85th AMS Annual Meeting

Thursday, 13 January 2005
Interannual variability in the troposphere-stratosphere climate system and the solar cycle
Robert X. Black, Georgia Institute of Technology, Atlanta, GA; and B. W. Whitesides
There is a surprisingly large amount of tropospheric climate variability linked to the solar cycle. This signal is manifested by annular temperature and wind anomaly structures in both the troposphere and stratosphere. The relatively strong variability in UV radiation observed during the solar cycle has focused attention on the impact of the solar cycle upon the stratosphere. This idea has been confirmed in modeling studies which also indicate a climate response extending into the troposphere. Better knowledge of the statistical and dynamic linkages between the middle and lower atmosphere is essential in pursuing a mechanistic understanding of solar cycle-climate linkages.

An overview is provided of the key mechanisms that dynamically couple the stratosphere and troposphere. The direct and indirect means by which the stratosphere can influence tropospheric climate are emphasized. Direct downward influences include tropospheric circulation changes induced by latitudinal redistributions of mass and potential vorticity within the stratosphere. Indirect influences involve alterations in the vertical and meridional propagation of tropospheric Rossby waves, which in turn provide local wave forcings to the longitudinally averaged wind field. Potential feedback and tropospheric amplification mechanisms are discussed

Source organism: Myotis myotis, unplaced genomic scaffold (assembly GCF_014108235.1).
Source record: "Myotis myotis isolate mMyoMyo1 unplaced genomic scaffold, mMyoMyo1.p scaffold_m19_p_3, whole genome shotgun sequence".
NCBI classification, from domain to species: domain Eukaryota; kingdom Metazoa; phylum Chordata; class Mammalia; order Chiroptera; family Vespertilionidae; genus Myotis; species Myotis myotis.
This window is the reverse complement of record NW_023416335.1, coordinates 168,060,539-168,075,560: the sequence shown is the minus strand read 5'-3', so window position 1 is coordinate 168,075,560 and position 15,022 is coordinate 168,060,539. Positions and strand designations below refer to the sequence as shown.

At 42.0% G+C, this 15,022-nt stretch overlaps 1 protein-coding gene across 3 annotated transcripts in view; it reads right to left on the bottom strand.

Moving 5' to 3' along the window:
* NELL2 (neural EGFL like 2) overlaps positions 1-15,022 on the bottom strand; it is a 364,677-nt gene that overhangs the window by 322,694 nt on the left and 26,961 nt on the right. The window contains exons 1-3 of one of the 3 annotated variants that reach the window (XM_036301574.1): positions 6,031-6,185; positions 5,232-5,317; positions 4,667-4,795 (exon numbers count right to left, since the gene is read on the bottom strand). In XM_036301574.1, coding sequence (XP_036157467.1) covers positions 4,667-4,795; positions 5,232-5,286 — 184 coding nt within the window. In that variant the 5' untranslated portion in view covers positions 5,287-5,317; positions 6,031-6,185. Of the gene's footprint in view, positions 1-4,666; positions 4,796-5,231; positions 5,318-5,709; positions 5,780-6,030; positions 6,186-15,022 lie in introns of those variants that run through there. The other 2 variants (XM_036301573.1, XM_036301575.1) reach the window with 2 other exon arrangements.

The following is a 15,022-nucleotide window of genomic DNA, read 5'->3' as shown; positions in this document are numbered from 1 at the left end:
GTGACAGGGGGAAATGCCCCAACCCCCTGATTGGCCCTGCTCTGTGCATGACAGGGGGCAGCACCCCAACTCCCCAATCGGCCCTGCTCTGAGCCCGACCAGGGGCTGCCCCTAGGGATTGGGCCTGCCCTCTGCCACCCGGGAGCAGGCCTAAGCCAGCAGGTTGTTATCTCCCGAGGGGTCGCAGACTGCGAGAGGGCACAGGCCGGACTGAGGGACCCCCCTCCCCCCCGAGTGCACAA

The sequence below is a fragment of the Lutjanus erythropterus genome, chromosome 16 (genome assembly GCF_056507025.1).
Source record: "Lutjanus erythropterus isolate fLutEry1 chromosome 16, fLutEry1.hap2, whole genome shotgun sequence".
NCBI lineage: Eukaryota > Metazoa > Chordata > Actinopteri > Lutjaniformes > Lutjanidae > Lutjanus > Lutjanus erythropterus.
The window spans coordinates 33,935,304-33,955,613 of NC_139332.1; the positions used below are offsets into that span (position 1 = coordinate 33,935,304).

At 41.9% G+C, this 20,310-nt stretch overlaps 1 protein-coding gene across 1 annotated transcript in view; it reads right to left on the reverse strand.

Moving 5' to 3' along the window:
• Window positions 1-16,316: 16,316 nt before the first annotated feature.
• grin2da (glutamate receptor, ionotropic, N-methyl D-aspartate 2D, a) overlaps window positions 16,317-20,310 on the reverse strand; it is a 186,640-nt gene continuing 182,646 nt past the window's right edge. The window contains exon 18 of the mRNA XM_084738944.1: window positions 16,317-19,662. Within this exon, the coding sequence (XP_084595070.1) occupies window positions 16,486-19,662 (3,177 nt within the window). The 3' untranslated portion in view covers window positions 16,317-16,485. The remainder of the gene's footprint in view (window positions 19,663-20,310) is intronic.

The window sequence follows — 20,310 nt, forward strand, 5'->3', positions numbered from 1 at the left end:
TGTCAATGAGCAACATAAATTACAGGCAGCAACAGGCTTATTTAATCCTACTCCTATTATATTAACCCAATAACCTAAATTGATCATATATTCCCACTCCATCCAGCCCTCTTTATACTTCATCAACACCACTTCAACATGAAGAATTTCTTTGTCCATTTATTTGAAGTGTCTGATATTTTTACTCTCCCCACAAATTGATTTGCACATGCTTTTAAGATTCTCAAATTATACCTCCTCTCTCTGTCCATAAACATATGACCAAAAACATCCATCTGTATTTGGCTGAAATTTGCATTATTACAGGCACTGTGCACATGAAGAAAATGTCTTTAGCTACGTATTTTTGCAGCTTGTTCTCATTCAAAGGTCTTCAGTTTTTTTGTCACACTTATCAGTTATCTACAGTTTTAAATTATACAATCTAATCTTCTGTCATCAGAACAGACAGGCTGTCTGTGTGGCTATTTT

A statistical and diagnostic framework is introduced for studying the dynamic coupling between the stratosphere and troposphere in association with the solar cycle. We hypothesize that the solar cycle provides dynamical influences to the tropospheric circulation via variations in the strength of the wintertime stratospheric polar vortex. Synoptic and dynamic atmospheric circulation structures linked to the solar cycle are first isolated using multivariate statistical analyses. Diagnostic analyses are then performed to answer the following questions: What are the relative importance of stratospheric and tropospheric dynamic structures in comprising tropospheric circulation anomalies? How do the propagation characteristics of tropospheric Rossby waves vary in association with the solar cycle? What are the resulting local wave forcings acting upon the longitudinal winds? Indirect forcing mechanisms are studied using Eliassen-Palm (EP) fluxes, EP flux divergences, and resulting forcings of the Transformed Eulerian-mean circulation. EP fluxes provide a direct measure of Rossby-wave propagation in the meridional plane while the EP flux divergence is proportional to the net local wave forcing of the longitudinally-averaged wind field. Direct forcing mechanisms are studied by applying potential vorticity (PV) inversion methods to assess the relative contributions of stratospheric and tropospheric dynamical structures. Our preliminary results indicate roles for both direct and indirect mechanisms in stratospheric modulation of tropospheric climate during the solar cycle.

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